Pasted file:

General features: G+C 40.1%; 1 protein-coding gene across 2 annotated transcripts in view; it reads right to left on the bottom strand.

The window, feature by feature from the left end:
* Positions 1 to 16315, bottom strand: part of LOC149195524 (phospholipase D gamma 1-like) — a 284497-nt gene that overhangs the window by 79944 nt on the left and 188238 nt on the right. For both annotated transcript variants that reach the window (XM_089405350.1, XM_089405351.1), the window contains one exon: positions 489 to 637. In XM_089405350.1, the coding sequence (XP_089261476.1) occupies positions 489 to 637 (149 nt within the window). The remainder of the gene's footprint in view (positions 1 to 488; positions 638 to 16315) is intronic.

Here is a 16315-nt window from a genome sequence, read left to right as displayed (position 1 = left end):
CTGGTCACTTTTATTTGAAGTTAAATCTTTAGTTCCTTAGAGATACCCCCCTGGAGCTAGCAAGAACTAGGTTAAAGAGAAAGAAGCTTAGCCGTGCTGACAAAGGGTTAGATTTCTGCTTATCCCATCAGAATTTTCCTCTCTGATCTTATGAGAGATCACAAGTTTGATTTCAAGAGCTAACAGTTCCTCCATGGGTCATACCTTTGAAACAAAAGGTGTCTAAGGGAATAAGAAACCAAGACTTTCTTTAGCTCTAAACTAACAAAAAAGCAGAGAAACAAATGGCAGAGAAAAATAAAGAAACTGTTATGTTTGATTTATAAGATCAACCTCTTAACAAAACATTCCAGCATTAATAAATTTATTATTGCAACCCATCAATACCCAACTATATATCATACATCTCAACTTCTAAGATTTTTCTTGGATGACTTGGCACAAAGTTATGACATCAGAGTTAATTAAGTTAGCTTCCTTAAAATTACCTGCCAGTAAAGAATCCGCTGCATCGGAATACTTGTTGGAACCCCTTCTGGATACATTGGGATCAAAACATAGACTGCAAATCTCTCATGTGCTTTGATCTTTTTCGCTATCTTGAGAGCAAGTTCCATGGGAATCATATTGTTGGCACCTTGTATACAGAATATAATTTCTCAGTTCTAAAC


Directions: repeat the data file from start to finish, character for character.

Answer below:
General features: G+C 40.1%; 1 protein-coding gene across 2 annotated transcripts in view; it reads right to left on the bottom strand.

The window, feature by feature from the left end:
* Positions 1 to 16315, bottom strand: part of LOC149195524 (phospholipase D gamma 1-like) — a 284497-nt gene that overhangs the window by 79944 nt on the left and 188238 nt on the right. For both annotated transcript variants that reach the window (XM_089405350.1, XM_089405351.1), the window contains one exon: positions 489 to 637. In XM_089405350.1, the coding sequence (XP_089261476.1) occupies positions 489 to 637 (149 nt within the window). The remainder of the gene's footprint in view (positions 1 to 488; positions 638 to 16315) is intronic.

Here is a 16315-nt window from a genome sequence, read left to right as displayed (position 1 = left end):
CTGGTCACTTTTATTTGAAGTTAAATCTTTAGTTCCTTAGAGATACCCCCCTGGAGCTAGCAAGAACTAGGTTAAAGAGAAAGAAGCTTAGCCGTGCTGACAAAGGGTTAGATTTCTGCTTATCCCATCAGAATTTTCCTCTCTGATCTTATGAGAGATCACAAGTTTGATTTCAAGAGCTAACAGTTCCTCCATGGGTCATACCTTTGAAACAAAAGGTGTCTAAGGGAATAAGAAACCAAGACTTTCTTTAGCTCTAAACTAACAAAAAAGCAGAGAAACAAATGGCAGAGAAAAATAAAGAAACTGTTATGTTTGATTTATAAGATCAACCTCTTAACAAAACATTCCAGCATTAATAAATTTATTATTGCAACCCATCAATACCCAACTATATATCATACATCTCAACTTCTAAGATTTTTCTTGGATGACTTGGCACAAAGTTATGACATCAGAGTTAATTAAGTTAGCTTCCTTAAAATTACCTGCCAGTAAAGAATCCGCTGCATCGGAATACTTGTTGGAACCCCTTCTGGATACATTGGGATCAAAACATAGACTGCAAATCTCTCATGTGCTTTGATCTTTTTCGCTATCTTGAGAGCAAGTTCCATGGGAATCATATTGTTGGCACCTTGTATACAGAATATAATTTCTCAGTTCTAAAC